Content creators should have some say in what happens to their work once it's posted, just because I post a rom hack that I've spent months on that I've made available for free does not give someone else the right to sell it as a repo cart and make a quick buck.

...by limiting the download location to the original author's page they can clearly state what can or cannot be done with it. For example, explicitly stating that everyone does not have permission to sell what they create.

As great as your patches are, you're sounding awfully entitled on this. You used another companies material, without permission, yet you somehow have the "right" to control permissions on your patch? That's not how it works. A person who does a mod or translation does it out of love for the game, nothing more. You don't get to dictate what people do with it once they've downloaded it, no matter what your rationale is. Especially if it's "they used it without my permission" - because again, you did this patch without Nintendo's permission, so what makes you have any more right to tell people what they can and can't do with it?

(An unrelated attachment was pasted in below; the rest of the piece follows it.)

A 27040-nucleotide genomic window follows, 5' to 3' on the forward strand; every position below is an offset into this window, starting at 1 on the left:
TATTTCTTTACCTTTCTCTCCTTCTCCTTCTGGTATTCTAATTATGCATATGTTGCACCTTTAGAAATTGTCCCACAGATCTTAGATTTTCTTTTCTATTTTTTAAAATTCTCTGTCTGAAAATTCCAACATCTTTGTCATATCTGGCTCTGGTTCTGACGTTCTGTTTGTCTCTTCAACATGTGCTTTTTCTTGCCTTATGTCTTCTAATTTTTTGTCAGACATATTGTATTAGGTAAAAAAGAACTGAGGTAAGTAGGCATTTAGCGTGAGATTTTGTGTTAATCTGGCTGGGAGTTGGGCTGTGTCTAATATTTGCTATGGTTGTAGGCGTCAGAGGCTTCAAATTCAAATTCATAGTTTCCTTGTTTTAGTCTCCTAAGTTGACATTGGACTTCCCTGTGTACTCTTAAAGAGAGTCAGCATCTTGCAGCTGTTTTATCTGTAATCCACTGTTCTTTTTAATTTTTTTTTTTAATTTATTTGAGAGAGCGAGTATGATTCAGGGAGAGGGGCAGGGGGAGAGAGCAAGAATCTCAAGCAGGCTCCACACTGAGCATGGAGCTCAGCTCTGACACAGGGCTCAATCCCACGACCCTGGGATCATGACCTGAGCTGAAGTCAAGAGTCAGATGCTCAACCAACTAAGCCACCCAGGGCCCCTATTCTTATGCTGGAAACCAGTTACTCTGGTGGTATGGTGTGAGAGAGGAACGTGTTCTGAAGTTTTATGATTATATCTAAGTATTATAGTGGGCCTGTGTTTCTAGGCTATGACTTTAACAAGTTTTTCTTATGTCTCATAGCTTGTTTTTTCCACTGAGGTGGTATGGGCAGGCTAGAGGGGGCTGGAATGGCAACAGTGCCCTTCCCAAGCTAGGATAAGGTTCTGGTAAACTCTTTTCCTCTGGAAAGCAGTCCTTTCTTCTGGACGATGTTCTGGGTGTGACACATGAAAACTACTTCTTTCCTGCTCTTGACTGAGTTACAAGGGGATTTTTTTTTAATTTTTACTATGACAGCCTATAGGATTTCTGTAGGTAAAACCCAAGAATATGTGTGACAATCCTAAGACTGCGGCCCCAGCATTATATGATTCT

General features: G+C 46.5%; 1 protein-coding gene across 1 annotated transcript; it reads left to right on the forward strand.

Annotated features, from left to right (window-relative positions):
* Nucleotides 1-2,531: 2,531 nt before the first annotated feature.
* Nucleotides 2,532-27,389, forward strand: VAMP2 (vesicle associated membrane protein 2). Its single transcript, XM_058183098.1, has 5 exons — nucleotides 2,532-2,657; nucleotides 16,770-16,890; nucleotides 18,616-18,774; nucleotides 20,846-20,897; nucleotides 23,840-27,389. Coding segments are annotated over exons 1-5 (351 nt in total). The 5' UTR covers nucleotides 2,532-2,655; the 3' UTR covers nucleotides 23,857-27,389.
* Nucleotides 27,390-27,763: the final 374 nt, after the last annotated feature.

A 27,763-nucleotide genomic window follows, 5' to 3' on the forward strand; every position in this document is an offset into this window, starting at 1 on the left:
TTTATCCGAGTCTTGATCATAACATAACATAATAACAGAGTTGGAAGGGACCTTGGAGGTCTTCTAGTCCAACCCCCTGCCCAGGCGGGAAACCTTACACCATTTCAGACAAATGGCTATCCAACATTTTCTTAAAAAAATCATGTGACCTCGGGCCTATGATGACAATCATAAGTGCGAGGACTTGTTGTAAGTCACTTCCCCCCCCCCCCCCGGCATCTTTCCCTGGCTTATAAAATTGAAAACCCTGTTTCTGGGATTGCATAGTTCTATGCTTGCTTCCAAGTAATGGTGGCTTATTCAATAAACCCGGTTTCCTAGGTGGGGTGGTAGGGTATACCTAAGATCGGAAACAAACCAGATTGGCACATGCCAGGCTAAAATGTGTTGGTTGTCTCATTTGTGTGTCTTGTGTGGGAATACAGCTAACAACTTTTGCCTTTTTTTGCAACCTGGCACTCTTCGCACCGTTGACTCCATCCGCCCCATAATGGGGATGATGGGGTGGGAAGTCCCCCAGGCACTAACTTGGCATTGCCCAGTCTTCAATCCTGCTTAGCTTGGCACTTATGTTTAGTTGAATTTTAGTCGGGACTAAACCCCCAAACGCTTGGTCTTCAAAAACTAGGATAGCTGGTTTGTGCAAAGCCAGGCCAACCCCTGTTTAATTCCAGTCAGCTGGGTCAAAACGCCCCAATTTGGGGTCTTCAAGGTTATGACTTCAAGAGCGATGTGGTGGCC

Great work, but get off the high horse.
Title: Re: Bad news (please read)
Post by: Greg2600 on January 22, 2017, 04:48 AM
Offer patches only, Nintendo won't do anything.  Don't sell anything.  The End.
Title: Re: Bad news (please read)
Post by: Sharkbyte on January 22, 2017, 05:00 AM
I think Nintendo is more focused on Wiiu piracy and possibly still the wii piracy and homebrew. I don't think they focus on N64 roms that much anymore.
Title: Re: Bad news (please read)
Post by: ozidual on January 22, 2017, 05:08 AM
I do not own the IP, but I do feel that I own the code I wrote.  Yes, the code doesn't do anything without the ROM.  So what.  People write snippets of code online all the time that may not work on their own.  They also make it freely available online all the time, but ask that others not use it for profit.

I do this because I am passionate about Nintendo games.  I respect the company and truly hope that they continue to release amazing games.  If they feel that stopping me will help them in any way shape or form, I will gladly hand over my code and close up shop.  Honestly, it would probably make my life a lot easier if I did.

Do I have the right to ask people not to release repro carts with my patches?  Yes.  It's my opinion and this is the internet where opinions are expressed freely.  Can I dictate to them what they can and cannot do with my patches?  That's between me and the website owners of places that sell repros with my patch on them.